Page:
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What the Post Office Needs to Survive a Pandemic Election
Fueled by the president’s unfounded claims about rampant mail-in voter fraud, and reports of sorting equipment being removed, the plight of the United States Postal Service has captured America’s attention. Will it collapse? Here’s what you need to know.
For Election Administrators, Death Threats Have Become Part of the Job
In a polarized society, the bureaucrats who operate the machinery of democracy are taking flak from all sides. More than 20 have resigned or retired since March 1, thinning their ranks at a time when they are most needed. Read the story.
What’s Happening with USPS?
- After coming under fire for reported mail delays and the removal of mail-sorting machines, Postmaster General Louis DeJoy suspended operational changes at USPS until after the election. Over the weekend, protestors gathered in front of his D.C. and North Carolina homes. (NBC News, DCist, CBS 17)
- DeJoy is slated to testify before Congress on Friday after House Speaker Nancy Pelosi called the House back into session to address the USPS crisis. A bipartisan group of secretaries of state are also demanding to meet with DeJoy. (USA Today, Politico, The Hill)
- On Wednesday, Pelosi met with DeJoy and released a statement saying that the postmaster general did not intend to reverse changes that already took place, like replacing machines and other infrastructure. “All of these changes directly jeopardize the election and disproportionately threaten to disenfranchise voters in communities of color,” Pelosi said. (Speaker.gov)
- Around 90 House Democrats called on the USPS Board of Governors to remove DeJoy as postal worker representatives reported “little to no change” since DeJoy said he’d suspend the agency overhaul. (The Washington Post)
- House Democrats introduced legislation that would provide $25 billion to USPS and would mandate same-day processing for mail ballots, though the bill is unlikely to pass the Senate. (Reuters)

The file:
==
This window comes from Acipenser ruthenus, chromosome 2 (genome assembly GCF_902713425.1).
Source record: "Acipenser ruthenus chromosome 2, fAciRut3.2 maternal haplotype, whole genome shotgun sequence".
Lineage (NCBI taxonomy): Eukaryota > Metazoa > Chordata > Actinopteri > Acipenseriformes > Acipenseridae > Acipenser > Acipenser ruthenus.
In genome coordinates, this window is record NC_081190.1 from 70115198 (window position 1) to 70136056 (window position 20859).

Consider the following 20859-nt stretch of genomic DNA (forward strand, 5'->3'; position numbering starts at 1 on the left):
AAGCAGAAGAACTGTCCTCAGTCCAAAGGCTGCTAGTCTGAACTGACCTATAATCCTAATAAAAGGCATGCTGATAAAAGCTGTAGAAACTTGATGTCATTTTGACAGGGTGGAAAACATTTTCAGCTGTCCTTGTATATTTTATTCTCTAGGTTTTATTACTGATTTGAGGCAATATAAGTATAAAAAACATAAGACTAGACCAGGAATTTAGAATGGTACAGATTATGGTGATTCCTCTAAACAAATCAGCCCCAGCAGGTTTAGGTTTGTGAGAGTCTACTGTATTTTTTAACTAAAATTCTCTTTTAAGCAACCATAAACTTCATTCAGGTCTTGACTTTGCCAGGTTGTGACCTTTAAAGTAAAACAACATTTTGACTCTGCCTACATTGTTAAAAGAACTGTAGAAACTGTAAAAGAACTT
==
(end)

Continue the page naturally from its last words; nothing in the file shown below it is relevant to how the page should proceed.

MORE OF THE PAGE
- A coalition of voting rights groups sued the postmaster general. Washington’s attorney general filed a lawsuit against the USPS along with a dozen other states. Pennsylvania will also file a suit with five other states. (League of Women Voters, AP)
- An internal USPS watchdog is investigating DeJoy’s potential conflicts of interest. (CNN)
- The Postal Service sent letters to 46 states and the District of Columbia warning that, because of problematic state absentee ballot deadlines, it couldn’t guarantee delivery for all mail ballots in time to be counted in November. (Washington Post)
- UPS and FedEx publicly warned that they cannot deliver ballots. (Reuters)
- Out of 13 postal districts in Pennsylvania, Michigan, Florida, Wisconsin and North Carolina, four failed to meet on-time service goals for first-class mail between April 1 and June 30, and six districts managed only one. (Wisconsin Watch/APM Reports)
- USPS woes are driving some election officials to look for alternatives to sending ballots in the mail, including more dropboxes, drive-thru options, and more in-person voting. (The New York Times, The Washington Post)
- In a new rule, the USPS has prohibited employees from signing absentee ballots as witnesses while on duty, which could affect voters in states with witness requirements, particularly in rural areas. (Anchorage Daily News)